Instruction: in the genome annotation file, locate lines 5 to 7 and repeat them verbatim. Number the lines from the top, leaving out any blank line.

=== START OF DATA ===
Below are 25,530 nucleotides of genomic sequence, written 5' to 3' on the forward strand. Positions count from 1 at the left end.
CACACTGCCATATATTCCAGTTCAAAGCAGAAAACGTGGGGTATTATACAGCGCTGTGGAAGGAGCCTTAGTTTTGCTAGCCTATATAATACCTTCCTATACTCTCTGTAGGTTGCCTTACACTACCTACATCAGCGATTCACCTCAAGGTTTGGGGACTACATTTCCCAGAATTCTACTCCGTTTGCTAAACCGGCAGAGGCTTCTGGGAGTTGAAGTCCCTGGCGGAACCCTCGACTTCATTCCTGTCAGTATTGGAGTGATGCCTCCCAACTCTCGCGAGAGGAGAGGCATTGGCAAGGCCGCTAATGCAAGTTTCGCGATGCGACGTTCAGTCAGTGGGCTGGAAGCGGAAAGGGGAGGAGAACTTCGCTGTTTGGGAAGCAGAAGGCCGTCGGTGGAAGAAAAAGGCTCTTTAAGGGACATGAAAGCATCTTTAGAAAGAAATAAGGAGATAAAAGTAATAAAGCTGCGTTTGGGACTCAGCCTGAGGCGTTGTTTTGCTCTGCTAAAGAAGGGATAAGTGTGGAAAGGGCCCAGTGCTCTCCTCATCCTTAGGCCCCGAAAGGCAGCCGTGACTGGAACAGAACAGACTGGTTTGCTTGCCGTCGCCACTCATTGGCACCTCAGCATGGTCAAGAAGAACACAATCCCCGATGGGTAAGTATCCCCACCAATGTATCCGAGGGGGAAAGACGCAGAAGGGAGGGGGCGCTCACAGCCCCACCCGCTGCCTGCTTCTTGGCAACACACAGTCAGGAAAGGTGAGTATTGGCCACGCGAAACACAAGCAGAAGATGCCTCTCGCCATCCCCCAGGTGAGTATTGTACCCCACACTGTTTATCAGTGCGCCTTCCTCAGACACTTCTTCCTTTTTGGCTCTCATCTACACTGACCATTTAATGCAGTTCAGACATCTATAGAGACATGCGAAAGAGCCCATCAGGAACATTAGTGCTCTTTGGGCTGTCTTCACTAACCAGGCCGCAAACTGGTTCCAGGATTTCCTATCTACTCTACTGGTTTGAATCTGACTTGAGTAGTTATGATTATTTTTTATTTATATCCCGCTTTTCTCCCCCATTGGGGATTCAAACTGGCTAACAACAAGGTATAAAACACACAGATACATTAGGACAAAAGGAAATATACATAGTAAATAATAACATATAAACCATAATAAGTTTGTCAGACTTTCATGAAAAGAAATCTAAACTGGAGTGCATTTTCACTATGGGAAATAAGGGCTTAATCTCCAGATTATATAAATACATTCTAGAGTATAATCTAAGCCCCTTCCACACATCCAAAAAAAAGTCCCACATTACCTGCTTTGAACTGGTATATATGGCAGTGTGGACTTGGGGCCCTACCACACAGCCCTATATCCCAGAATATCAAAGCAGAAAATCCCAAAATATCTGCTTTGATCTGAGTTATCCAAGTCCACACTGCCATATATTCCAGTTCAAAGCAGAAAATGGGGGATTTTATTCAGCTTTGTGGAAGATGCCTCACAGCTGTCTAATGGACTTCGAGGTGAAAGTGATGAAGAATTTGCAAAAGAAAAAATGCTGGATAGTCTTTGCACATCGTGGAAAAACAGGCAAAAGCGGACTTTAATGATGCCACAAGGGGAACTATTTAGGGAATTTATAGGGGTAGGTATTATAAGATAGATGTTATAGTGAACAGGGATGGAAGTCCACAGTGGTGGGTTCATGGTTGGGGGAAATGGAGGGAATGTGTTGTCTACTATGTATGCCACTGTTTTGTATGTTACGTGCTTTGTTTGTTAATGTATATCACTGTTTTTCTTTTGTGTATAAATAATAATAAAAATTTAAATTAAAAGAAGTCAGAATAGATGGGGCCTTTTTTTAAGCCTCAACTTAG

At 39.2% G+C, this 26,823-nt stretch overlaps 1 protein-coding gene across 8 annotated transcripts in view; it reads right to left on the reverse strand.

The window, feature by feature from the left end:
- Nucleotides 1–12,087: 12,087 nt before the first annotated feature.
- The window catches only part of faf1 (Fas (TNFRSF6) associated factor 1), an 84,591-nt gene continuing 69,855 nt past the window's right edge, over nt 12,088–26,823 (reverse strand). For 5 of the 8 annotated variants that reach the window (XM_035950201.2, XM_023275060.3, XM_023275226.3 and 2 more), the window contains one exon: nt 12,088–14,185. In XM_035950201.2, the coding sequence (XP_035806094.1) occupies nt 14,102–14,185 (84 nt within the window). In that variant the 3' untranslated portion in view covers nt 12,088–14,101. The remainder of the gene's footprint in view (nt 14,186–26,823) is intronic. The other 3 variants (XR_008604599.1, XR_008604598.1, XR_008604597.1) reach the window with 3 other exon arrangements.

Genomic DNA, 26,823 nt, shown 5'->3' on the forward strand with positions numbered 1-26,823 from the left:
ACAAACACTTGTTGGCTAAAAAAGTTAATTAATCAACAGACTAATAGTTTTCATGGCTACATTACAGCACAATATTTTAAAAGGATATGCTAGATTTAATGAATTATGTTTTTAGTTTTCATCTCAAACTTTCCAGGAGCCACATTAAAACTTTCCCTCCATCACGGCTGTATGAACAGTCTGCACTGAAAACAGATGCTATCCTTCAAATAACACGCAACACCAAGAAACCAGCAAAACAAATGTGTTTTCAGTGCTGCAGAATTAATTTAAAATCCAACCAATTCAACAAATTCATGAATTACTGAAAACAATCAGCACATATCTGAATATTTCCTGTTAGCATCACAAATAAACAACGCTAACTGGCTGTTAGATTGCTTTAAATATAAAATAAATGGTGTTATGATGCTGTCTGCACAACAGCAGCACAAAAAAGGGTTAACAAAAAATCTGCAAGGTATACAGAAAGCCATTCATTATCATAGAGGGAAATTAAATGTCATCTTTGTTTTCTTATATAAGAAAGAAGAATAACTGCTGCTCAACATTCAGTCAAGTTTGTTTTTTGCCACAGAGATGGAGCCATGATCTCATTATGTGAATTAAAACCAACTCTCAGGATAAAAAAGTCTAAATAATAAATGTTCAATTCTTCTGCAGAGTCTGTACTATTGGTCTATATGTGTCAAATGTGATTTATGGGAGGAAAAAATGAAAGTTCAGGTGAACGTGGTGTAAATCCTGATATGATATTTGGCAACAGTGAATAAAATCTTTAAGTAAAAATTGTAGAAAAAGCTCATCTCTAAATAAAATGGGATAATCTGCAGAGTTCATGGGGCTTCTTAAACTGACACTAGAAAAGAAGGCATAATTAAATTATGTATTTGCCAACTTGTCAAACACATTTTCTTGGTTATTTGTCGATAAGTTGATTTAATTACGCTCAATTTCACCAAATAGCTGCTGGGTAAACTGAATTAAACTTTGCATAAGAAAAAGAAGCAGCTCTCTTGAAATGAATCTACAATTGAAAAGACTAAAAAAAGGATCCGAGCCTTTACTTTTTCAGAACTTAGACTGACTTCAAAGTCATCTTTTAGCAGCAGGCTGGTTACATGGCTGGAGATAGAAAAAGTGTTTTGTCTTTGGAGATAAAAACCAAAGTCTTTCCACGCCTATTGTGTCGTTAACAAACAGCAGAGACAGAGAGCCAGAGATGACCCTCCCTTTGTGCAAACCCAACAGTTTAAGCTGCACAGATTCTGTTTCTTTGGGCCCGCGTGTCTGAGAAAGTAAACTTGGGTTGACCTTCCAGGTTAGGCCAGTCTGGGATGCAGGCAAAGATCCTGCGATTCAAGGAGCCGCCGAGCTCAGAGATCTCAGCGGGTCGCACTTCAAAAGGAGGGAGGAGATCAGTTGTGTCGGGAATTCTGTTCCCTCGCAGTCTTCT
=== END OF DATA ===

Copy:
- Nucleotides 1–12,087: 12,087 nt before the first annotated feature.
- The window catches only part of faf1 (Fas (TNFRSF6) associated factor 1), an 84,591-nt gene continuing 69,855 nt past the window's right edge, over nt 12,088–26,823 (reverse strand). For 5 of the 8 annotated variants that reach the window (XM_035950201.2, XM_023275060.3, XM_023275226.3 and 2 more), the window contains one exon: nt 12,088–14,185. In XM_035950201.2, the coding sequence (XP_035806094.1) occupies nt 14,102–14,185 (84 nt within the window). In that variant the 3' untranslated portion in view covers nt 12,088–14,101. The remainder of the gene's footprint in view (nt 14,186–26,823) is intronic. The other 3 variants (XR_008604599.1, XR_008604598.1, XR_008604597.1) reach the window with 3 other exon arrangements.

Genomic DNA, 26,823 nt, shown 5'->3' on the forward strand with positions numbered 1-26,823 from the left: